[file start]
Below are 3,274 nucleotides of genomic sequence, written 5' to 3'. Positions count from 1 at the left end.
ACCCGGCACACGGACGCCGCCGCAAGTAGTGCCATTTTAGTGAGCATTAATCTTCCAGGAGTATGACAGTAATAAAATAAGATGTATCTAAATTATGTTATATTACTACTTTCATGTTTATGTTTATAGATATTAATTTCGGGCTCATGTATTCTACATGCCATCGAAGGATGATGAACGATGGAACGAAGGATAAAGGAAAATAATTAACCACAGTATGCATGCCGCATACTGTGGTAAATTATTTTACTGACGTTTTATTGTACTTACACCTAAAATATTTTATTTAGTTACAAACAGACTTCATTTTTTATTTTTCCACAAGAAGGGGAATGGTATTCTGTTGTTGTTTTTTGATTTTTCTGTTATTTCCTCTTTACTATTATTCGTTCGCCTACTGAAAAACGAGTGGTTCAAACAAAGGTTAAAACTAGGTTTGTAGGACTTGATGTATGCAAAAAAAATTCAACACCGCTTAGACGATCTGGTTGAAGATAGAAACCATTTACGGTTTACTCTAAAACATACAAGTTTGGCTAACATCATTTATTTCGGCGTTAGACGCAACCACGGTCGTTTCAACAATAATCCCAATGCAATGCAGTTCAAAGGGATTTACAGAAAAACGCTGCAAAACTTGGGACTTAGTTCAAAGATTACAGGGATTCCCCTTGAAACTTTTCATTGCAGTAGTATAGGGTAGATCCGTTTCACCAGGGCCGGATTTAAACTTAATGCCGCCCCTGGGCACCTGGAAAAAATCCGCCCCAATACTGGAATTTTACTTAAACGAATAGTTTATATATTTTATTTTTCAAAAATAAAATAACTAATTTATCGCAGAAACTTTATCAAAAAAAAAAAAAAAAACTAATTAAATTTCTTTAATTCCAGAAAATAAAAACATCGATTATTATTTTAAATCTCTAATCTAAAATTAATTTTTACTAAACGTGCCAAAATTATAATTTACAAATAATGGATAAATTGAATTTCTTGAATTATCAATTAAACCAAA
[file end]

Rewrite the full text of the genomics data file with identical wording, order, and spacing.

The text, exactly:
Below are 3,274 nucleotides of genomic sequence, written 5' to 3'. Positions count from 1 at the left end.
ACCCGGCACACGGACGCCGCCGCAAGTAGTGCCATTTTAGTGAGCATTAATCTTCCAGGAGTATGACAGTAATAAAATAAGATGTATCTAAATTATGTTATATTACTACTTTCATGTTTATGTTTATAGATATTAATTTCGGGCTCATGTATTCTACATGCCATCGAAGGATGATGAACGATGGAACGAAGGATAAAGGAAAATAATTAACCACAGTATGCATGCCGCATACTGTGGTAAATTATTTTACTGACGTTTTATTGTACTTACACCTAAAATATTTTATTTAGTTACAAACAGACTTCATTTTTTATTTTTCCACAAGAAGGGGAATGGTATTCTGTTGTTGTTTTTTGATTTTTCTGTTATTTCCTCTTTACTATTATTCGTTCGCCTACTGAAAAACGAGTGGTTCAAACAAAGGTTAAAACTAGGTTTGTAGGACTTGATGTATGCAAAAAAAATTCAACACCGCTTAGACGATCTGGTTGAAGATAGAAACCATTTACGGTTTACTCTAAAACATACAAGTTTGGCTAACATCATTTATTTCGGCGTTAGACGCAACCACGGTCGTTTCAACAATAATCCCAATGCAATGCAGTTCAAAGGGATTTACAGAAAAACGCTGCAAAACTTGGGACTTAGTTCAAAGATTACAGGGATTCCCCTTGAAACTTTTCATTGCAGTAGTATAGGGTAGATCCGTTTCACCAGGGCCGGATTTAAACTTAATGCCGCCCCTGGGCACCTGGAAAAAATCCGCCCCAATACTGGAATTTTACTTAAACGAATAGTTTATATATTTTATTTTTCAAAAATAAAATAACTAATTTATCGCAGAAACTTTATCAAAAAAAAAAAAAAAAACTAATTAAATTTCTTTAATTCCAGAAAATAAAAACATCGATTATTATTTTAAATCTCTAATCTAAAATTAATTTTTACTAAACGTGCCAAAATTATAATTTACAAATAATGGATAAATTGAATTTCTTGAATTATCAATTAAACCAAA